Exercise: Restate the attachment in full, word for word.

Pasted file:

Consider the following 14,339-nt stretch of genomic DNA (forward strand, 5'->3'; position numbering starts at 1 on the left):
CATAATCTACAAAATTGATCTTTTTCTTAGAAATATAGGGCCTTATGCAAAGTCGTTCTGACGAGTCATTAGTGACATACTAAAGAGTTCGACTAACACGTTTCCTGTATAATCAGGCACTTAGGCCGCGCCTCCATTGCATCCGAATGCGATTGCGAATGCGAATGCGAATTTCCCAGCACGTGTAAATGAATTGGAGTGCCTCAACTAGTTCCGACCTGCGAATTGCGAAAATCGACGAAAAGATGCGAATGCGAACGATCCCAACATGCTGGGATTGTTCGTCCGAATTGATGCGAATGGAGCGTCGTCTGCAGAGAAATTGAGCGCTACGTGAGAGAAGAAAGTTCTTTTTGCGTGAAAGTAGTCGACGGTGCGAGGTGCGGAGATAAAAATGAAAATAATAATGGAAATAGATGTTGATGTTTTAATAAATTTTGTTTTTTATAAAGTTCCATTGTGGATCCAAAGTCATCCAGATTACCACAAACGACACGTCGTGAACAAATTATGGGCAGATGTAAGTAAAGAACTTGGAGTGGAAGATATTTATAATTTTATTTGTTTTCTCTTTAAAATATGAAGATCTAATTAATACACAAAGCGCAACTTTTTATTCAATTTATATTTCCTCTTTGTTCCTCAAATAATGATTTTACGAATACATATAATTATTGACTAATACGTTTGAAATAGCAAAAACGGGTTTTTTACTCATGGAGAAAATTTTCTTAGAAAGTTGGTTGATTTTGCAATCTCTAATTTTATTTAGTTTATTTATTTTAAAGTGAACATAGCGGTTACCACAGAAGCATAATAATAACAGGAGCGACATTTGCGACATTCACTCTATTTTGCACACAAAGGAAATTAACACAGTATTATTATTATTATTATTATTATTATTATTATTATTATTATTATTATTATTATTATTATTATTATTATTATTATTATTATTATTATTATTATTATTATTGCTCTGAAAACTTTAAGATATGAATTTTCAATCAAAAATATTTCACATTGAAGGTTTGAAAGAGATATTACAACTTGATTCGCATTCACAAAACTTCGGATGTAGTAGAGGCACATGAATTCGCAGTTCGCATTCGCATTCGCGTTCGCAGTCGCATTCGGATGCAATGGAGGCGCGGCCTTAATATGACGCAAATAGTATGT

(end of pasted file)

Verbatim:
Consider the following 14,339-nt stretch of genomic DNA (forward strand, 5'->3'; position numbering starts at 1 on the left):
CATAATCTACAAAATTGATCTTTTTCTTAGAAATATAGGGCCTTATGCAAAGTCGTTCTGACGAGTCATTAGTGACATACTAAAGAGTTCGACTAACACGTTTCCTGTATAATCAGGCACTTAGGCCGCGCCTCCATTGCATCCGAATGCGATTGCGAATGCGAATGCGAATTTCCCAGCACGTGTAAATGAATTGGAGTGCCTCAACTAGTTCCGACCTGCGAATTGCGAAAATCGACGAAAAGATGCGAATGCGAACGATCCCAACATGCTGGGATTGTTCGTCCGAATTGATGCGAATGGAGCGTCGTCTGCAGAGAAATTGAGCGCTACGTGAGAGAAGAAAGTTCTTTTTGCGTGAAAGTAGTCGACGGTGCGAGGTGCGGAGATAAAAATGAAAATAATAATGGAAATAGATGTTGATGTTTTAATAAATTTTGTTTTTTATAAAGTTCCATTGTGGATCCAAAGTCATCCAGATTACCACAAACGACACGTCGTGAACAAATTATGGGCAGATGTAAGTAAAGAACTTGGAGTGGAAGATATTTATAATTTTATTTGTTTTCTCTTTAAAATATGAAGATCTAATTAATACACAAAGCGCAACTTTTTATTCAATTTATATTTCCTCTTTGTTCCTCAAATAATGATTTTACGAATACATATAATTATTGACTAATACGTTTGAAATAGCAAAAACGGGTTTTTTACTCATGGAGAAAATTTTCTTAGAAAGTTGGTTGATTTTGCAATCTCTAATTTTATTTAGTTTATTTATTTTAAAGTGAACATAGCGGTTACCACAGAAGCATAATAATAACAGGAGCGACATTTGCGACATTCACTCTATTTTGCACACAAAGGAAATTAACACAGTATTATTATTATTATTATTATTATTATTATTATTATTATTATTATTATTATTATTATTATTATTATTATTATTATTATTATTATTATTATTATTATTATTGCTCTGAAAACTTTAAGATATGAATTTTCAATCAAAAATATTTCACATTGAAGGTTTGAAAGAGATATTACAACTTGATTCGCATTCACAAAACTTCGGATGTAGTAGAGGCACATGAATTCGCAGTTCGCATTCGCATTCGCGTTCGCAGTCGCATTCGGATGCAATGGAGGCGCGGCCTTAATATGACGCAAATAGTATGT